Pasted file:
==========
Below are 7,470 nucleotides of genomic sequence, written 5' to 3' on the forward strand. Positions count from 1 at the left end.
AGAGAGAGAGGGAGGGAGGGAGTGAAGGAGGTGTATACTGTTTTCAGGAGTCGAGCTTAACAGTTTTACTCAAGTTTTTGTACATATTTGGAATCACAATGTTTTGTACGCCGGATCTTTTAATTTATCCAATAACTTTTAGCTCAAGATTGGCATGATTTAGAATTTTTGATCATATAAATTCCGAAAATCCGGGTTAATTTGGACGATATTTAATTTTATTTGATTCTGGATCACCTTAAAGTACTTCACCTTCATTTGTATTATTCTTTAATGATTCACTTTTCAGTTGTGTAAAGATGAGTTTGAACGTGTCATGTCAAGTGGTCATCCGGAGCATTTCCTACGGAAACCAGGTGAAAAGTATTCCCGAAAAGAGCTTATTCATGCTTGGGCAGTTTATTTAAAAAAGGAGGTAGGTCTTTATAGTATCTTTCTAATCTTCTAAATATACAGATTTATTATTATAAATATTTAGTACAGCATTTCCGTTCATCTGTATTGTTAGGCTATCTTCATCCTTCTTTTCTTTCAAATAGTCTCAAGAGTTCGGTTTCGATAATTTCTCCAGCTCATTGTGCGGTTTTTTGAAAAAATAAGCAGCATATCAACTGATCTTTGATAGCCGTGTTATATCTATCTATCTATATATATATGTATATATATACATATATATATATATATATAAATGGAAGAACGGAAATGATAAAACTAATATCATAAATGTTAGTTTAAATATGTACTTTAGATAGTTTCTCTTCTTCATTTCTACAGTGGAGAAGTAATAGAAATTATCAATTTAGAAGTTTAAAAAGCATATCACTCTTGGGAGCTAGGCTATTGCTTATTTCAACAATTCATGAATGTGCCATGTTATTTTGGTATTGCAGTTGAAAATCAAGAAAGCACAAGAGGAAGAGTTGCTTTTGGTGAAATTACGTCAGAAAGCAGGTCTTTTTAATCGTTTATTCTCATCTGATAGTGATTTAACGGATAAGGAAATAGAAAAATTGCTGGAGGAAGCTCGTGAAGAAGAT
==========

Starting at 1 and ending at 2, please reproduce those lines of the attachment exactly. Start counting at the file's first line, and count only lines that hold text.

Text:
Below are 7,470 nucleotides of genomic sequence, written 5' to 3' on the forward strand. Positions count from 1 at the left end.
AGAGAGAGAGGGAGGGAGGGAGTGAAGGAGGTGTATACTGTTTTCAGGAGTCGAGCTTAACAGTTTTACTCAAGTTTTTGTACATATTTGGAATCACAATGTTTTGTACGCCGGATCTTTTAATTTATCCAATAACTTTTAGCTCAAGATTGGCATGATTTAGAATTTTTGATCATATAAATTCCGAAAATCCGGGTTAATTTGGACGATATTTAATTTTATTTGATTCTGGATCACCTTAAAGTACTTCACCTTCATTTGTATTATTCTTTAATGATTCACTTTTCAGTTGTGTAAAGATGAGTTTGAACGTGTCATGTCAAGTGGTCATCCGGAGCATTTCCTACGGAAACCAGGTGAAAAGTATTCCCGAAAAGAGCTTATTCATGCTTGGGCAGTTTATTTAAAAAAGGAGGTAGGTCTTTATAGTATCTTTCTAATCTTCTAAATATACAGATTTATTATTATAAATATTTAGTACAGCATTTCCGTTCATCTGTATTGTTAGGCTATCTTCATCCTTCTTTTCTTTCAAATAGTCTCAAGAGTTCGGTTTCGATAATTTCTCCAGCTCATTGTGCGGTTTTTTGAAAAAATAAGCAGCATATCAACTGATCTTTGATAGCCGTGTTATATCTATCTATCTATATATATATGTATATATATACATATATATATATATATATAAATGGAAGAACGGAAATGATAAAACTAATATCATAAATGTTAGTTTAAATATGTACTTTAGATAGTTTCTCTTCTTCATTTCTACAGTGGAGAAGTAATAGAAATTATCAATTTAGAAGTTTAAAAAGCATATCACTCTTGGGAGCTAGGCTATTGCTTATTTCAACAATTCATGAATGTGCCATGTTATTTTGGTATTGCAGTTGAAAATCAAGAAAGCACAAGAGGAAGAGTTGCTTTTGGTGAAATTACGTCAGAAAGCAGGTCTTTTTAATCGTTTATTCTCATCTGATAGTGATTTAACGGATAAGGAAATAGAAAAATTGCTGGAGGAAGCTCGTGAAGAAGAT